Annex A - Overview of National Insurance
The National Insurance Scheme was first established in 1911 and expanded in the late 1940s to provide funds for a more comprehensive and inclusive range of contributory benefits and to provide assistance with the funding for a new National Health Service.
Receipts from contributions are paid into the National Insurance Fund ("NIF") which is separate from all other revenue raised by national taxes. The NIF is used exclusively to pay for contributory benefits and operates on a pay as you go basis: broadly speaking, this year’s contributions pay for this year’s benefits.
Briefly, the scheme consists of a number of benefits financed by NICs payable by earners, employers and others. Employees pay NICs on their earnings, employers pay NICs on the earnings they pay to their employees and the self-employed pay flat rate NICs and NICs on their profits and gains.
An earner can be either an employed earner or a self-employed earner. An employed earner is a person who is gainfully employed in Great Britain or Northern Ireland either under a contract of service, or in an office (including elective office) with earnings. A self-employed earner is a person who is gainfully employed in Great Britain or Northern Ireland otherwise than as an employed earner. Provision is made within the scheme to allow those who are not compulsorily covered to protect their entitlement to state retirement pension and bereavement benefits by means of voluntary NICs payments.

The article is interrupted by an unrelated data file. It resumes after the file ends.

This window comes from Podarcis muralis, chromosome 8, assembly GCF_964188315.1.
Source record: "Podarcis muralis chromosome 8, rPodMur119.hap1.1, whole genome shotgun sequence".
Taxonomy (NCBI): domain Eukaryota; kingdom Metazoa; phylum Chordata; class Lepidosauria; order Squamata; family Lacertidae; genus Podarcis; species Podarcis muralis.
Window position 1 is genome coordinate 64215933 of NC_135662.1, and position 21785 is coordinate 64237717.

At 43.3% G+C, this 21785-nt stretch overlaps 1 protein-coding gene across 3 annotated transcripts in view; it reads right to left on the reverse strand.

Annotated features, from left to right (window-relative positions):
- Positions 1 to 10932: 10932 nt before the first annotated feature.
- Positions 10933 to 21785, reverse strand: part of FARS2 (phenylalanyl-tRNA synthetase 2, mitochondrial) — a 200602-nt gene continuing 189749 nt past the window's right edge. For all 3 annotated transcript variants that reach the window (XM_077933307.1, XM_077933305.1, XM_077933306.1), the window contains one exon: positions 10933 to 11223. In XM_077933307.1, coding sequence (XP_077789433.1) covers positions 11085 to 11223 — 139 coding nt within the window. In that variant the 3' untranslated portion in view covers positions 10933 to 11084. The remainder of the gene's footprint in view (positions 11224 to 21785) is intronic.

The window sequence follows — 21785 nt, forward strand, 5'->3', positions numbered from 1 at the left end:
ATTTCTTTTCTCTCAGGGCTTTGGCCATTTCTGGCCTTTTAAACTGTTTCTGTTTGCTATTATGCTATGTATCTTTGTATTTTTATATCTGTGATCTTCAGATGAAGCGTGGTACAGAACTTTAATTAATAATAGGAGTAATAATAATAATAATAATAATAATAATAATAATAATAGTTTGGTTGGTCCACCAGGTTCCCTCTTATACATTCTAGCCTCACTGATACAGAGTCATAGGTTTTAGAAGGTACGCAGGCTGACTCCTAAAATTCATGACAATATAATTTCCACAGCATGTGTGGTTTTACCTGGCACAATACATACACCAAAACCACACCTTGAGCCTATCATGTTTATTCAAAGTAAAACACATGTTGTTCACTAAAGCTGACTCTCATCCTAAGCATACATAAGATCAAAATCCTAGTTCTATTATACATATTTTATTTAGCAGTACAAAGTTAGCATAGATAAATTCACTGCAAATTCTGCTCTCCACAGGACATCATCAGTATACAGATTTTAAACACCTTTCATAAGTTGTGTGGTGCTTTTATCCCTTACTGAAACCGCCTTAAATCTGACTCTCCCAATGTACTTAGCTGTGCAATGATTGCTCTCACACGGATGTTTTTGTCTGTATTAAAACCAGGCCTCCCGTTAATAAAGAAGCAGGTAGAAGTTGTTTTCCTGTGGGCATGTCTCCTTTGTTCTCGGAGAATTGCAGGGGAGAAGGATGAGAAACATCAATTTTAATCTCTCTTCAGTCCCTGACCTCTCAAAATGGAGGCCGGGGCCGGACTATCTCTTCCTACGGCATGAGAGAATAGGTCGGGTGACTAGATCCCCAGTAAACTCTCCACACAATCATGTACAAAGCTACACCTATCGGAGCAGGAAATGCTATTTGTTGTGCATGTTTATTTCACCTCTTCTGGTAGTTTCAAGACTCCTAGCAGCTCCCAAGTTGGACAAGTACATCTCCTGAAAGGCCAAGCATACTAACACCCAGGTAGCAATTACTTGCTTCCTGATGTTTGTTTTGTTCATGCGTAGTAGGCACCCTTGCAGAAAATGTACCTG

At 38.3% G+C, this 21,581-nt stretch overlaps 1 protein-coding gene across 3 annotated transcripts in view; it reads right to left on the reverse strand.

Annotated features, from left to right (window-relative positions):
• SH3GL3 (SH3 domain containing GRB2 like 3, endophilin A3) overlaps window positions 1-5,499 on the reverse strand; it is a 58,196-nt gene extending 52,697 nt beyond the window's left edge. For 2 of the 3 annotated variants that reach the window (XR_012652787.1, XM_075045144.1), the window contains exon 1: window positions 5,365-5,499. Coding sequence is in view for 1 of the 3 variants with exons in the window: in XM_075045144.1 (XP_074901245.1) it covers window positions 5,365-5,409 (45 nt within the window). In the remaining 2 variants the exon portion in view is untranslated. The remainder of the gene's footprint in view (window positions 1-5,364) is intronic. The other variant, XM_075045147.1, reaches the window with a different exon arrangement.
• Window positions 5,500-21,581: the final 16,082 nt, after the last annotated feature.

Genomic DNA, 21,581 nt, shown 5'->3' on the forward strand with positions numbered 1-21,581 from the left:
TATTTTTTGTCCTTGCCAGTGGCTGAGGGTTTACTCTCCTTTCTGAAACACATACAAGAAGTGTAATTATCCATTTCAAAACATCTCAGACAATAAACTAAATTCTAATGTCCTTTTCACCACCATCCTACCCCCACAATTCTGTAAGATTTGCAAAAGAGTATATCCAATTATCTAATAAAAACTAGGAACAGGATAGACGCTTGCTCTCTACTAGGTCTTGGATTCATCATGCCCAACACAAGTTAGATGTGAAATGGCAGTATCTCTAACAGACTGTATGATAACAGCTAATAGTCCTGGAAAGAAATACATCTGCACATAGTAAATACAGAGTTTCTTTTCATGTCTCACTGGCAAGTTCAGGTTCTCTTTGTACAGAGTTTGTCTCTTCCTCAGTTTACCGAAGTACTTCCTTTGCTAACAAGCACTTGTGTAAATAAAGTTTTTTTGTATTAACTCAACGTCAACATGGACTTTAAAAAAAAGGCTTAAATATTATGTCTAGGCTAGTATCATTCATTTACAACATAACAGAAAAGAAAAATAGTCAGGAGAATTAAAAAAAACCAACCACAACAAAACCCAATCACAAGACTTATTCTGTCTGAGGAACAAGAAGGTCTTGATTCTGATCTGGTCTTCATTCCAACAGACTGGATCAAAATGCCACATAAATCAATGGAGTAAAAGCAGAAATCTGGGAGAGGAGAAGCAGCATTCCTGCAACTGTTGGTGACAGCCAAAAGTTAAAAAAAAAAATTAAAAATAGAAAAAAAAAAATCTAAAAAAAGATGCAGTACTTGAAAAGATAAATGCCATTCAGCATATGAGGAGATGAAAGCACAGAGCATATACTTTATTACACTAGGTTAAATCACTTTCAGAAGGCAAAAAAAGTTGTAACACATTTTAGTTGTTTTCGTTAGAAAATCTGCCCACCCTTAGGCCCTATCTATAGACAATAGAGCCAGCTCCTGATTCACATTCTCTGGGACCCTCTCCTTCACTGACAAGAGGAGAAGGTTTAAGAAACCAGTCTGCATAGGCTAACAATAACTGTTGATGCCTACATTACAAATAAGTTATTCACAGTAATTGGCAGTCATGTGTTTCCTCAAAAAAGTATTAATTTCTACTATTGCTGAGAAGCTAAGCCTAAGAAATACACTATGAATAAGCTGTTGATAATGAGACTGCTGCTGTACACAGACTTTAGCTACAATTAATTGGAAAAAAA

NICs are currently divided into seven classes:
Class 1 contributions, which are paid by both employees and employers on the employee’s earnings, are payable at 12% and 2% by employees and 13.8% by employers.
Class 1A contributions are payable annually, by employers and third parties, on most taxable benefits in kind. Class 1A contributions are payable at a rate of 13.8%.
Class 1B contributions are payable annually, by employers on items which are dealt with under a PAYE Settlement Agreement ("PSA") for income tax. Class 1B contributions are payable at a rate of 13.8% on the value of items included in the PSA and on the total tax payable by the employer under the PSA.
Class 2 contributions are paid by the self-employed at a flat rate of £2.80 per week for the 2015-16 tax year if their annual earnings from self-employment are at or above the Small Profits Threshold (currently £5,965). From April 2015 Class 2 contributions are collected through Self-Assessment for most self-employed individuals. An individual whose earnings from self-employment are below the Small Profits Threshold can pay Class 2 contributions voluntarily.
Class 3 contributions are payable at a flate weekly rate of £14.10 for the 2015-16 tax year by people who are not otherwise liable to pay Class 1/Class 2 contributions, to protect entitlement to State Pension.
Class 4 contributions are paid annually by the self-employed on profits chargeable to tax as trading income. Class 4 NICs are payable at a rate of 9% on profits between a lower and upper profits threshold and 2% on profits above the upper threshold.
Class 3A was introduced in the Pensions Act 2014. It will be payable on a voluntary basis for a limited period (12 October 2015 to 5 April 2017) by those who reach state pension age before 6 April 2016.